Enes Kanter, PF/C, Kentucky: The Big Blue faithful are excited about Kanter's arrival in Lexington. He will be called upon to fill the scoring -- and rebounding -- void left by DeMarcus Cousins but may have to be patient as the NCAA sorts through his eligibility issues. The European import is highly skilled, plays with a mean streak and could be the top player in Kentucky's vaunted class.

Tobias Harris, PF, Tennessee: The hybrid 4 brings a multidimensional skill set that should be a perfect fit in Bruce Pearl's system. After suffering an injury during the McDonald's All-American week, Harris has worked hard to get back on the floor stronger and better than ever. UT fans will love his old-school game and work ethic, while opponents will hate trying to figure out how to match up with him.

Renardo Sidney, PF/C, Mississippi State: Sidney toughed it out, sticking around after missing last season to deal with the NCAA. He wound up as a redshirt. The former McDonald's All-American, who is loaded with talent, is champing at the bit for the opportunity to show what he can do and should impact the Bulldogs' lineup immediately as one of the top newcomers in the league.

Chris WIlliams/Icon SMIMississippi State's Renardo Sidney isn't eligible for the first nine games, but he could be one of the top newcomers in the league.

Patric Young, PF/C, Florida: Billy Donovan needed some beef inside to help shore up the Gators' front line, and he found the real deal in Young. The McDonald's All-American should provide instant help on the boards and be a defensive presence in the paint. As his offensive skills continue to develop, he should evolve into another one of Florida's all-conference performers.

Dundrecous Nelson, PG, Ole Miss: After a serious injury during his junior season, Nelson may have been operating under the radar nationally. However, it shouldn't take long for him to grab attention as one of the top incoming freshmen in the SEC. Ole Miss is high on this young guard's potential, and it won't take long for the rest of the league to see why.

Trevor Releford, PG, Alabama: Bama was in need of a leader to run Anthony Grant's up-tempo system. The Crimson Tide were able to attract one of the top point guards in the country, as well as one of the quickest in Releford. He should be effective forcing the action defensively, while also operating the offense at high speeds.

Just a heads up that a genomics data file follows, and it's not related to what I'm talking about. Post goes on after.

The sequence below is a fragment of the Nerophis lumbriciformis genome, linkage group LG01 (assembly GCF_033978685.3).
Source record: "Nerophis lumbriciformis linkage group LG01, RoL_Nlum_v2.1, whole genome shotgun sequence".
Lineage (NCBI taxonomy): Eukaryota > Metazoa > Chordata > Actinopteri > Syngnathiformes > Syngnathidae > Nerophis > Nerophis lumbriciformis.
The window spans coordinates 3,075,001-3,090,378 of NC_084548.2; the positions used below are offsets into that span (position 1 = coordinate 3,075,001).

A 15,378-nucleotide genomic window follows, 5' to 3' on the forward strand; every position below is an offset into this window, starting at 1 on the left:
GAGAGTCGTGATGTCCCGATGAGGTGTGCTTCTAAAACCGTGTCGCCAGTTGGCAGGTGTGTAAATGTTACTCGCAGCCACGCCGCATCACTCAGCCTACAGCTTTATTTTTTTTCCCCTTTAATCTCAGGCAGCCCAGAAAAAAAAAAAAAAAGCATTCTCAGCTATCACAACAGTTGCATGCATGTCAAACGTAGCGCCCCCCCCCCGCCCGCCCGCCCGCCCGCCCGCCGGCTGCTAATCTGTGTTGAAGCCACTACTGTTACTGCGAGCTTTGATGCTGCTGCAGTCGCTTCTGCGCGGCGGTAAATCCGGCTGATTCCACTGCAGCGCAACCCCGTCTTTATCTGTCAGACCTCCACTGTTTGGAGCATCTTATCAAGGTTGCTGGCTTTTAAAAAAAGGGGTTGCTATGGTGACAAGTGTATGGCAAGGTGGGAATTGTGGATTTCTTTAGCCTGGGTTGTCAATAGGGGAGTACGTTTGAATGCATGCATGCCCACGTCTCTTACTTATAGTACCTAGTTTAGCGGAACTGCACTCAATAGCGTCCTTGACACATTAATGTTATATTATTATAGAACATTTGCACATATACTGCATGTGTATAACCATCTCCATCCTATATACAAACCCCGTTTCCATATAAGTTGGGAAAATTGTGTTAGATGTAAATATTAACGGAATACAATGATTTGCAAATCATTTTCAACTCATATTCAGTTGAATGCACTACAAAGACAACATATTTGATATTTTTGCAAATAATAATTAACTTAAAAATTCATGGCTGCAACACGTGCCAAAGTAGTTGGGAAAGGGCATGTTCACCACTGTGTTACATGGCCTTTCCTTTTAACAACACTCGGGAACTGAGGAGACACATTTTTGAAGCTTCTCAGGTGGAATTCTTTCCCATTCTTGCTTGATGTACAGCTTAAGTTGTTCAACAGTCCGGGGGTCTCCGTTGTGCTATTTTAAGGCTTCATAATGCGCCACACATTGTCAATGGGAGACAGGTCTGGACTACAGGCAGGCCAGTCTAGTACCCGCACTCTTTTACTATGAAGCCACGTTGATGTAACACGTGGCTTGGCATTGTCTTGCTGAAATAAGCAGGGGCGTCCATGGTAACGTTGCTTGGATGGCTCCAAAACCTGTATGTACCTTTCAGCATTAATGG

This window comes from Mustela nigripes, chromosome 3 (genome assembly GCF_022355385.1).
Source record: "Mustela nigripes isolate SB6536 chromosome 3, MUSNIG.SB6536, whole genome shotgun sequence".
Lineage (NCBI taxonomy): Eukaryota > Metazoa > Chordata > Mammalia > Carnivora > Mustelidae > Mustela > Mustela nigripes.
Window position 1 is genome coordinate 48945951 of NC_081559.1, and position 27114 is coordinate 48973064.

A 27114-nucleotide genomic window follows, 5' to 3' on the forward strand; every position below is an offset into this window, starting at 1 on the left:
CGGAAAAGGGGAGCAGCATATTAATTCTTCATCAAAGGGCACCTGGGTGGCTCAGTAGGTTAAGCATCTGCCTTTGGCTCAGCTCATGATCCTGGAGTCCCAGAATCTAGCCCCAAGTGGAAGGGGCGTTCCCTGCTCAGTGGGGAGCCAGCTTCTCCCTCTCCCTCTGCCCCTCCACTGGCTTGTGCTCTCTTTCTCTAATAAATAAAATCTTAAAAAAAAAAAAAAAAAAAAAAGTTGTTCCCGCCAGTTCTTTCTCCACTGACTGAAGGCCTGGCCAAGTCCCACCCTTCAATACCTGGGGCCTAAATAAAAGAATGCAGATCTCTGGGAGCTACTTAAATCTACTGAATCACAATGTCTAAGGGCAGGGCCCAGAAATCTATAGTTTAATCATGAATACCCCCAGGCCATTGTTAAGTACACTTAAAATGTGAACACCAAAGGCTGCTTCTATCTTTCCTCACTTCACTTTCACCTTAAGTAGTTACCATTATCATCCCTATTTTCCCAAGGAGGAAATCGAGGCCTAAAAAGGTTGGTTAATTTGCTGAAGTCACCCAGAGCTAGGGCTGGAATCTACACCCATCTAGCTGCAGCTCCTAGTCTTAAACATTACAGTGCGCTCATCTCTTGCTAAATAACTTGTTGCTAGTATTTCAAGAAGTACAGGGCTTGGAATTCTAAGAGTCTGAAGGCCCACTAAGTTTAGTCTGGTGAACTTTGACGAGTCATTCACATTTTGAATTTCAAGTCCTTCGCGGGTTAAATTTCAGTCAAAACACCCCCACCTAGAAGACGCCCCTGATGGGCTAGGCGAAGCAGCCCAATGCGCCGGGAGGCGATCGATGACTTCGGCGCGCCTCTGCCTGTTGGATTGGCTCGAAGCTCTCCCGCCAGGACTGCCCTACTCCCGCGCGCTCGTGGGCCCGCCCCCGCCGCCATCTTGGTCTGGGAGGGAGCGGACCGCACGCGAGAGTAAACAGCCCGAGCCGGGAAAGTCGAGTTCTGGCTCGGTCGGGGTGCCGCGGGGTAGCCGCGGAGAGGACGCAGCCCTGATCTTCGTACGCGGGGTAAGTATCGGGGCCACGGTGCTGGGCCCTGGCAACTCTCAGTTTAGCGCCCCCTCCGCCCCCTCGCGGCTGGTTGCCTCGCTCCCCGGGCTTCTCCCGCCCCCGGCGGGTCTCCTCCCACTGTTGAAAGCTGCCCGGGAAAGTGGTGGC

Marcus Thornton, PF, Georgia: After a coaching change at Clemson, Thornton opened up his recruitment and changed allegiances to the in-state Bulldogs. The active, face-up 4 is aggressive on the glass and has developed his game offensively. He should provide a welcomed upgrade to Georgia's overall talent pool. He'll be an important piece to Mark Fox's rebuilding project.

Matt Derenbecker, SF, LSU Derenbecker is a home-grown product who should be a natural fit for Trent Johnson's program and a fan favorite with the locals. His feel for the game, along with his ability to shoot the ball consistently from behind the arc, should help create opportunities for teammates, while helping the Tigers climb back up the ladder within the SEC West.

Damontre Harris, PF/C, South Carolina: The SEC has had its share of outstanding shot-blockers, and Harris has the potential to be the next great one. He is still developing as a consistent offensive threat, but his timing, length and athleticism will change the way opponents attack the interior versus the Gamecocks.

Rod Odom, SF, Vanderbilt: Odom's offensive versatility and intelligence should translate quickly within Vanderbilt's system. His combination of size, athleticism and skill level will allow him to find a role early on. He has the talent to be an all-conference freshman, and he'll have an impact on how far the Commodores will go in the postseason.

Nonconference games to watch

Andy Katz

UNC Asheville at Auburn, Nov. 12: You're probably wondering why. This game will mark the debut of the sparkling, $85 million Auburn Arena. The Tigers can no longer complain about facilities in their attempt to become a major player in the SEC. By the way, had Auburn not fired North Carolina alumnus Jeff Lebo, then instead of Asheville it would have been UNC Chapel Hill opening the arena.